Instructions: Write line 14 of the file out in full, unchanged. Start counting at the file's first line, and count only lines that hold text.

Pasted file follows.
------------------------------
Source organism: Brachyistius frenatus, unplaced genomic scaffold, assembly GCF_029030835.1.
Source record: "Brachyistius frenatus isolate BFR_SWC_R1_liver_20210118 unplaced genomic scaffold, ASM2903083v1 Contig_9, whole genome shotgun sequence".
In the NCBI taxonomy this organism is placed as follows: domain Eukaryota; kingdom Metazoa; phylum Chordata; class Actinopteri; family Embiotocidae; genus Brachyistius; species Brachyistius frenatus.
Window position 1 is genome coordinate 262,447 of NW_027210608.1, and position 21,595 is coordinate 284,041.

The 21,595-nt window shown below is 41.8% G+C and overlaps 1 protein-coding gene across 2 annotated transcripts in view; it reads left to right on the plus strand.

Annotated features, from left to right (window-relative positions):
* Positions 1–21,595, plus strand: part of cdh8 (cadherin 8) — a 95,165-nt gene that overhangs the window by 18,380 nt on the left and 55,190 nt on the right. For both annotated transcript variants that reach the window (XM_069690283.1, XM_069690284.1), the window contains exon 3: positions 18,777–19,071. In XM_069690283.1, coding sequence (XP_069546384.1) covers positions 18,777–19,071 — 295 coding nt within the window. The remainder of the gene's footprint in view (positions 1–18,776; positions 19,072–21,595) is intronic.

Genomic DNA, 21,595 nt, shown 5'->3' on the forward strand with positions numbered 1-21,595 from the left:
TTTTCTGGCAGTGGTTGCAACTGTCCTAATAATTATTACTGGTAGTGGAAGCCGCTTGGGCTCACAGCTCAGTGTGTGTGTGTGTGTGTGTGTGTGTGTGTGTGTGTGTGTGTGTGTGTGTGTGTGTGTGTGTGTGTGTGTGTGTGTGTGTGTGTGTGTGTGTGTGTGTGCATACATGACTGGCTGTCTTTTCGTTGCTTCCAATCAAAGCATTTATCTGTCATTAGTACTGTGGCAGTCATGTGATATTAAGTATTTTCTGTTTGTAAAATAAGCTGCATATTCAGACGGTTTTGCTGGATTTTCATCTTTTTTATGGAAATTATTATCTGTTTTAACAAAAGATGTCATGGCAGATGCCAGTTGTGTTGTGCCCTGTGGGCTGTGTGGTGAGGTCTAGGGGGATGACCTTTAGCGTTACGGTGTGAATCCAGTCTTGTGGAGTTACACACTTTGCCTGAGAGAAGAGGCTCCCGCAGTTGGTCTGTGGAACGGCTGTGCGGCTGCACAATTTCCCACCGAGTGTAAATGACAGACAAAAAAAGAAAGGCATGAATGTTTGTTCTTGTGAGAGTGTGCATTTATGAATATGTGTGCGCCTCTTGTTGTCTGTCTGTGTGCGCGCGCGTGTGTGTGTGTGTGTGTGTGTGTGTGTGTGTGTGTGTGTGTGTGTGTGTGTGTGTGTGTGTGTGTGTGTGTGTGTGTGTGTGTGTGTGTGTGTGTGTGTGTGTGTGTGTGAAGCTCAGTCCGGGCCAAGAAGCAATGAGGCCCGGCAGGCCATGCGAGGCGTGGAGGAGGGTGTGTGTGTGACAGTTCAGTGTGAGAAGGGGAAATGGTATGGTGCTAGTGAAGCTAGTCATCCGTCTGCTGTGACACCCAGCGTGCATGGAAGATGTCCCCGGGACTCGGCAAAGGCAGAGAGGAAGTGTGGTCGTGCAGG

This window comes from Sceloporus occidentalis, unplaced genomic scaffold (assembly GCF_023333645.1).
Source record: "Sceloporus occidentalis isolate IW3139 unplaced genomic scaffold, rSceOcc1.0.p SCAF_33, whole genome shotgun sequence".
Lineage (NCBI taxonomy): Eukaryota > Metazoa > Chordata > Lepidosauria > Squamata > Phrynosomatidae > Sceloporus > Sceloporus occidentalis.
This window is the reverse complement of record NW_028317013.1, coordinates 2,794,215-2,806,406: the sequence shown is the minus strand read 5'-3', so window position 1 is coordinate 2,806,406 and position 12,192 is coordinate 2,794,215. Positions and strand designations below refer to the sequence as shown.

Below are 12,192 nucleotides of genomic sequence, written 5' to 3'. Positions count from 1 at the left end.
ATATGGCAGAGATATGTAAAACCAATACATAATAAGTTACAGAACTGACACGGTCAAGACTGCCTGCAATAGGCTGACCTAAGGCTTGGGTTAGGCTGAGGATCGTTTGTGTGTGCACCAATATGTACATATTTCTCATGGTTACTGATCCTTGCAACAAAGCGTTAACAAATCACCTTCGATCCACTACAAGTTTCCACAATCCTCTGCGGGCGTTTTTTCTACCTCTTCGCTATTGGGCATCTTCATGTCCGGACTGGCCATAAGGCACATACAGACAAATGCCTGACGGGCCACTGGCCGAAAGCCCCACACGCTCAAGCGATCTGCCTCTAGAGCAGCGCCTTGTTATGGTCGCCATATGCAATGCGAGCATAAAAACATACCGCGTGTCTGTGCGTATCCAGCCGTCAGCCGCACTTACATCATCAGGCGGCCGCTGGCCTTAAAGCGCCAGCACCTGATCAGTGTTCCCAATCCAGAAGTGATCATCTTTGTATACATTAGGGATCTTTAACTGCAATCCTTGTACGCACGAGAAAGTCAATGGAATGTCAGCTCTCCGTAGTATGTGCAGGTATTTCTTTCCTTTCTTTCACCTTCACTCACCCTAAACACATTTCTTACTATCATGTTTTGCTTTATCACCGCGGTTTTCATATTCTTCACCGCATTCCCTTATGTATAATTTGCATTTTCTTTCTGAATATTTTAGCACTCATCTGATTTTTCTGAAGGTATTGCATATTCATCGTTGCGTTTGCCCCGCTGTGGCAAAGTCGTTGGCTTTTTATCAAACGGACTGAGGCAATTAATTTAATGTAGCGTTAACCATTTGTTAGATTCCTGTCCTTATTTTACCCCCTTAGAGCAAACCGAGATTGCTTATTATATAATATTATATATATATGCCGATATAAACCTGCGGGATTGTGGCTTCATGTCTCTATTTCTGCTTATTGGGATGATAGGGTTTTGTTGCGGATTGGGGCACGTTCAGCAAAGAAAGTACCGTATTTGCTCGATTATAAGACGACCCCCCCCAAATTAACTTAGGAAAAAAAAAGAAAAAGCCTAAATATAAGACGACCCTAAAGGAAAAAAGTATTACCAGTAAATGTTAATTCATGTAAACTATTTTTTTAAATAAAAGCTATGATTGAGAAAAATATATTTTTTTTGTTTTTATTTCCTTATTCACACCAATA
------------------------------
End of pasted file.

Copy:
Below are 12,192 nucleotides of genomic sequence, written 5' to 3'. Positions count from 1 at the left end.